Reduce, Reuse, Recycle?

Wow.  It's been a week. 

Last Saturday, I posted about needing a blog break to work through my soul's messages.  Sunday night, Tony and I had an amazing time of prayer, and I went to bed clearer than I had in weeks.  I was looking forward to skyping with the bestie in Georgia and having a great Monday. 

At 12:45 Monday afternoon, everything went haywire.  I received an email from Tony's company saying that we weren't going to be able to homeschool for legal reasons.  I was shocked, stunned, and sick.  I called Tony who told me to call the school and figure out what our options were since we'd missed the re-enrollment date for the fall semester.  He assured me that he was going to see what could be done about the situation.

I found out that Camilla's class had a long waiting list.  I hung up the phone and cried and prayed. I called the bestie.  Even more tears and more prayers.  I drove to the school to talk with the directors.  They graciously agreed to allow Camilla her spot in the class, but we had to let them know the definite answer by Friday.  Still crying.  Still praying.

Thursday, at Bible study, Shirley, our study leader, was talking about how God uses everything in our lives.  Nothing that happens to us is wasted.  Everything has a purpose, and He uses everything.  She's been mentioning this thought for a few weeks, but it never really meant anything personally to me.  Until this week. 

I've mentioned before that I struggled with a general spirit of fear for years.  Most often it was medical fear, but I generally felt afraid, uneasy, unnerved.  It's pretty much a lousy place to live, but it was my existence for years- maybe a decade?  14 months ago, the Lord radically freed me from the vast majority of that fear.  The remaining tiny percentage has required more work on my part, but I consider myself free of the spirit of fear that plagued me for so long.

Because I know what it feels like to be afraid, and I now know what it feels like to be free, I purposely avoid any opportunity to put myself in a position of unnecessary fear.  I'm not talking about taking risk- I'd still love to skydive and swim with sharks.  I'm talking about those times when I could be tempted to be afraid of the unknown or the uncertain.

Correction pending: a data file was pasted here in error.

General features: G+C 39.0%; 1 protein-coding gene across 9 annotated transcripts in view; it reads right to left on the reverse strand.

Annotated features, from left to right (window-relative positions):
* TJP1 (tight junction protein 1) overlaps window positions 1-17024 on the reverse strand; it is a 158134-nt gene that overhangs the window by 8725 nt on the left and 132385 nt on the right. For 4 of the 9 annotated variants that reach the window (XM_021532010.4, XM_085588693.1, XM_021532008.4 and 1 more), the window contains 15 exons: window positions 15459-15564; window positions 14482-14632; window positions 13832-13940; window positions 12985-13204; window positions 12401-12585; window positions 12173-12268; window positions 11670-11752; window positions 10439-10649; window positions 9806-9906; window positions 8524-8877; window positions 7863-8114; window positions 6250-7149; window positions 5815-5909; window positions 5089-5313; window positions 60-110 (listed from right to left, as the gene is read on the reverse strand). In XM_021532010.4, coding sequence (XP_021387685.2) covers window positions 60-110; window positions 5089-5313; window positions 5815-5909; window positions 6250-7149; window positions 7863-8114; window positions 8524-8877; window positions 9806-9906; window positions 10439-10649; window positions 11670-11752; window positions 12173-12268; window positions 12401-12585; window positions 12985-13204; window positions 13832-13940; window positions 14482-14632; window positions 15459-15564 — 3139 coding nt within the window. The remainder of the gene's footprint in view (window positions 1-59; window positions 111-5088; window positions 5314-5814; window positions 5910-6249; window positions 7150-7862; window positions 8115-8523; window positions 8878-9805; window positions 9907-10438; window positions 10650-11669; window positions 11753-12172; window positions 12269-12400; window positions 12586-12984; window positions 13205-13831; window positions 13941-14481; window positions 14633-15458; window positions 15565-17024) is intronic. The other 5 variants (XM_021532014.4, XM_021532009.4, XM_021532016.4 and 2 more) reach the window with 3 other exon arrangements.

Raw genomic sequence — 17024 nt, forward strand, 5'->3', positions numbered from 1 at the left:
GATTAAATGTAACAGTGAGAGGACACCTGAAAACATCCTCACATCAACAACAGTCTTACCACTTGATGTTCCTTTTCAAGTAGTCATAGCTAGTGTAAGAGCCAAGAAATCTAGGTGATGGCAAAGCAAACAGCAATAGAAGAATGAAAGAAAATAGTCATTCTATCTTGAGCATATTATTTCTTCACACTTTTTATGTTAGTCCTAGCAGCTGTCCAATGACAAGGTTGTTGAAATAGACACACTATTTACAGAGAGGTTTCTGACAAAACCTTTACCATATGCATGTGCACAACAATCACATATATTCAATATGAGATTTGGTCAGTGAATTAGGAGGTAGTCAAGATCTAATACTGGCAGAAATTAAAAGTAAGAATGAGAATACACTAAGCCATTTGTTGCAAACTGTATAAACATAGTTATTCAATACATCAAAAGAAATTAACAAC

When we made the decision to homeschool, I wanted all my ducks in a row before I told the school.  I searched and searched online trying to decide if we could legally homeschool in Panama since we are US citizens.  I came up empty.  I asked Tony to contact our local attorneys to get the official answer.  This, in my old life, would have been asking for trouble.  Everyone agreed that the Panamanian police weren't going to show up and arrest us for homeschooling.  The "logical" thing would have been to go with more of a don't-ask-don't-tell policy and just keep it to ourselves.

But I didn't want to feel like I was looking over my shoulder all the time.  I didn't want to risk any opportunity to step back into a place of fear.  I wanted to ask the attorneys.  So, in January, we asked the attorneys, they asked the Ministry of Education, and we heard back.  It was a nervous few days, but the answer was good.  There was no law prohibiting us from homeschooling.  Big relief from me.  I thought that was the beginning and end of that situation.  I sort of chuckled at myself and my NEED to not be afraid.  Little did I know...

As we were trying to get the legal issues straightened out this week, I started questioning the homeschooling decision.  I've always been confident it is the right decision for our family, but this week made me question how right it was.  What would I do if the company said absolutely not?  How much did I believe in this choice?  I sat in the school's chapel service Wednesday and prayed about it.  I looked around and saw my kids with their friends.  I felt the community the school represents.  They were warm happy thoughts.  I spoke to Miss Spencer after chapel.  I told her that I was completely confident that I shouldn't send the kids back.  Something deep within my gut told me that MY kids needed to not return in the fall.  Nothing against the school.  Nothing against anyone.  It was a clear statement on my kids alone.  Really, it was a gut feeling about one child in particular.

In the meantime, Tony contacted a coworker and explained the situation.  She agreed to contact the Ministry of Education for us.  The whole thing was taking too long.  We didn't have weeks for Panama to make up its mind about an interpretation for a law that no one is really sure exists.  Finally, it occurred to us to send them the correspondence we'd had with our attorneys.  The email we received 3 months ago was forwarded on.  The decision was made that the email was legal proof of the legality of homeschooling.

Friday morning, at 9 am, we received a follow-up email that all was approved.  We can homeschool in the fall.  Tony had taken Friday off so he was with me when we got the email.  We were on our way to the grocery store.  As we pulled into Riba Smith's parking lot, Shirley's message struck me.  Nothing is wasted.  All those years of fear taught me I never wanted to step back into it.  That led me to contact the attorneys on our own.  Their response allowed the clarification process to move quickly enough that we could respect the school's needs.  My child, whom I feel strongly needs to be home educated, will be.  Why?  Because God used my struggle with a spirit of fear.  Thank you Jesus- nothing is wasted!

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